Have you ever tried a vegetarian or vegan diet? It’s tough, because animal products are such a big part of the culinary world. It’s one of those things that you try with a super open mind and stick with it for maybe a week before dropping out. That’s why my family and I have decided, for one of our New Years resolutions, to do meatless Mondays! It’s exactly what it sounds like. Meatless Mondays is a way for us to slowly get accustomed to the idea of not eating, well, meat! This isn’t part of some sort of plan to become 100% vegetarian in the future, but we did want to make our diets a little more healthier going forward.
We’ve gone through three Mondays or so of being vegetarian, and I can say, by far, that our remake of the Ancient Grains Bowl from True Foods Kitchen has been the best part. I wrote a post on that particular restaurant from Stanford Shopping Mall a while back, and if you may have remembered, one blaring highlight was, obviously, the Ancient Grains Bowl! Consisting of ancient grains (brown rice, quinoa, and farro), miso-glaze sweet potato, portobello mushrooms, sugar snap peas, avocado, charred onions, and a cilantro sauce, this healthy meal is the perfect choice for vegetarians. It even suits my dad’s more extreme vegan diet!
With much needed inspiration from Aunty Sue (thank you!), my mom worked hard to prepare all of the ingredients for the Ancient Grains Bowl just this past Monday. It was a huge success, and fell right into that “healthy-licious” zone. Despite not having the Ancient Grains Bowl for a really long time, it all came back to me within the first bite. The Ancient Grains Bowl stands as a reminder that flavor/seasoning alone can make a meal delicious, even without certain items.
Even if you aren’t a vegetarian, I still encourage you to try going meatless on one day (every once in a while). It’s a neat experience because a) you’re eating a little healthier and b) you get to branch out and find new, innovative recipes to try. I eat a ton of meat, so trying the homemade Ancient Grains Bowl from my mom felt exceptionally good. An important thing to note is that meatless best works with every meal of the day. If you sort of “slack” off for, say breakfast, then it’s easier to do that for future meals. Let’s face it, going vegetarian isn’t easy at all, but if you’re willing to give it a shot at least for one day, who knows where it’ll go from there?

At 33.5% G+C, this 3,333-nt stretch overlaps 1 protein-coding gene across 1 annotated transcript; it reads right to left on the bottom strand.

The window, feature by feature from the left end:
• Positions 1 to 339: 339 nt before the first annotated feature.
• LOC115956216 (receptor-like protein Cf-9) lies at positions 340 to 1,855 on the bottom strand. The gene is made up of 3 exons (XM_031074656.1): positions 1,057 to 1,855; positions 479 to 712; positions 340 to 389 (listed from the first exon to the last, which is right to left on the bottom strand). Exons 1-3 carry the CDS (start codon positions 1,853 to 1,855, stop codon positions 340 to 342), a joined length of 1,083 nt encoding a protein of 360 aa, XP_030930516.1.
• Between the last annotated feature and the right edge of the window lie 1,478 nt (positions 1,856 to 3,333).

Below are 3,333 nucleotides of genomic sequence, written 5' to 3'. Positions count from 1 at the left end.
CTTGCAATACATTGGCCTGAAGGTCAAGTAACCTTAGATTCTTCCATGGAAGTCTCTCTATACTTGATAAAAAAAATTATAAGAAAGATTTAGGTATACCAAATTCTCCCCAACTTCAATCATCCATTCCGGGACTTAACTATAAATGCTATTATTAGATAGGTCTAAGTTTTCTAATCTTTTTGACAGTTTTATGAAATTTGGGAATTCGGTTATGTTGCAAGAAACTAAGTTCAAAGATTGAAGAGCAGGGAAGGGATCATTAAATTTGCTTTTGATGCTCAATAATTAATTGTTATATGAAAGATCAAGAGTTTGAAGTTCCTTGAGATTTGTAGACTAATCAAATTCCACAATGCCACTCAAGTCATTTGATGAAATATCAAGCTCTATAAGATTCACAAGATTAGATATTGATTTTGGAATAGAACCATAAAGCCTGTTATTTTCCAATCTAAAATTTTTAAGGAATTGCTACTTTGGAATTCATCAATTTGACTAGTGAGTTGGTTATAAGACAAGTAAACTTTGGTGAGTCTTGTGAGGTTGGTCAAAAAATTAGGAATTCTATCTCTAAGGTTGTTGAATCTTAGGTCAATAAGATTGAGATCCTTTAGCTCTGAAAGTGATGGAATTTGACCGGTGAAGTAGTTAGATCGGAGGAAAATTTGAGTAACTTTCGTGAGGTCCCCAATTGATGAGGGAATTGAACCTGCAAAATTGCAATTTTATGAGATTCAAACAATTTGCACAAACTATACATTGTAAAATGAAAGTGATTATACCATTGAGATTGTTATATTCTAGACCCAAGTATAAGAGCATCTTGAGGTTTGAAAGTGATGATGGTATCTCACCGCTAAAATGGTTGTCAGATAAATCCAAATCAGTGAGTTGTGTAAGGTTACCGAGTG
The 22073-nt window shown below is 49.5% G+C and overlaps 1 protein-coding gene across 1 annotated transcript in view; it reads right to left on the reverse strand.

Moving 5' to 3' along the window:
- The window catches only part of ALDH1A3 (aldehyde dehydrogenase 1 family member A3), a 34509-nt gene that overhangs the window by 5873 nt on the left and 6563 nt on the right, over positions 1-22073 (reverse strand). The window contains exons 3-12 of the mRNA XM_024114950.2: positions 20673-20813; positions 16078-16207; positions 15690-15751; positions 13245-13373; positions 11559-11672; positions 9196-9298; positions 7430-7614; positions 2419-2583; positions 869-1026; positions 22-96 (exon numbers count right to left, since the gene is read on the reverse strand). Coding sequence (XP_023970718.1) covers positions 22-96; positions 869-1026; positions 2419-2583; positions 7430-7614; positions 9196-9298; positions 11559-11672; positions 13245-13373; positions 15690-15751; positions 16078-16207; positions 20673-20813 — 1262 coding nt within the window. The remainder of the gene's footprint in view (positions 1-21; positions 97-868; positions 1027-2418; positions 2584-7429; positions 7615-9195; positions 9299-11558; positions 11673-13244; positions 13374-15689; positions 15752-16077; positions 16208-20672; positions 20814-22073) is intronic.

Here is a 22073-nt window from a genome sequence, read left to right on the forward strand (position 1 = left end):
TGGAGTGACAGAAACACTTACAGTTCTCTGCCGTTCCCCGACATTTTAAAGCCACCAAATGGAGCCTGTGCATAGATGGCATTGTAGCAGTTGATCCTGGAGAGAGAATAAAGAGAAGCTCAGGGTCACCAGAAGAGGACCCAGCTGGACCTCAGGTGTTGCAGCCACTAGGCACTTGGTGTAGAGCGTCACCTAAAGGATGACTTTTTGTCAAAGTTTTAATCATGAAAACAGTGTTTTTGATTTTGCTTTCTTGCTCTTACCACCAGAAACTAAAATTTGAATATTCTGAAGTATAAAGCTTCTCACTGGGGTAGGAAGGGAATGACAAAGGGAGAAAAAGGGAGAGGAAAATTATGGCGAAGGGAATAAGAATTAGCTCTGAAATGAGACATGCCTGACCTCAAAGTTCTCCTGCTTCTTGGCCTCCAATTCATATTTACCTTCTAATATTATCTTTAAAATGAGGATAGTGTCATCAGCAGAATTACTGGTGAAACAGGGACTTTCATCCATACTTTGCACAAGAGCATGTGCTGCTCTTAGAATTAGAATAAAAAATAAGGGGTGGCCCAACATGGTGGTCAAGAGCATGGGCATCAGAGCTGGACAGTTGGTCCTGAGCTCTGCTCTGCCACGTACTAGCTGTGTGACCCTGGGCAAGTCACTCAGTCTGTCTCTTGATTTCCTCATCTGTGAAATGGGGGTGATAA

Happy Martin Luther King Jr. weekend!
4 Comments Add yours
Cooper wants to know if you want to go to Hang Sung Kalbi this Monday…
What’s the cilantro sauce?
Nate, thanks for this post. I love this dish too and actually had it for lunch at a restaurant today! The portabella and miso give a nice umami kick. One idea to add even more umami is to roast some tomatoes. I usually use cherry tomatoes or Roma (quartered). I toss into an oven-safe dish with garlic and basil (usually the frozen cubed variety from Trader Joe’s to make it quick and easy, microwaved for ~15 seconds to melt them), a generous drizzle of olive oil, and sea salt. I bake in the toaster oven for 20-30 minutes at 400 degrees, usually turning once so it gets charred on both sides. When it’s done, the tomatoes are all soft and swimming in the combo of juices and the seasoned olive oil, and it goes really well spooned on a lot of things, including an Ancient Grains bowl!
Good idea of meatless Monday, why all days are not considering meatless. Sometimes I feel that I USA is so rich country then why did there more people are non vegetarian.?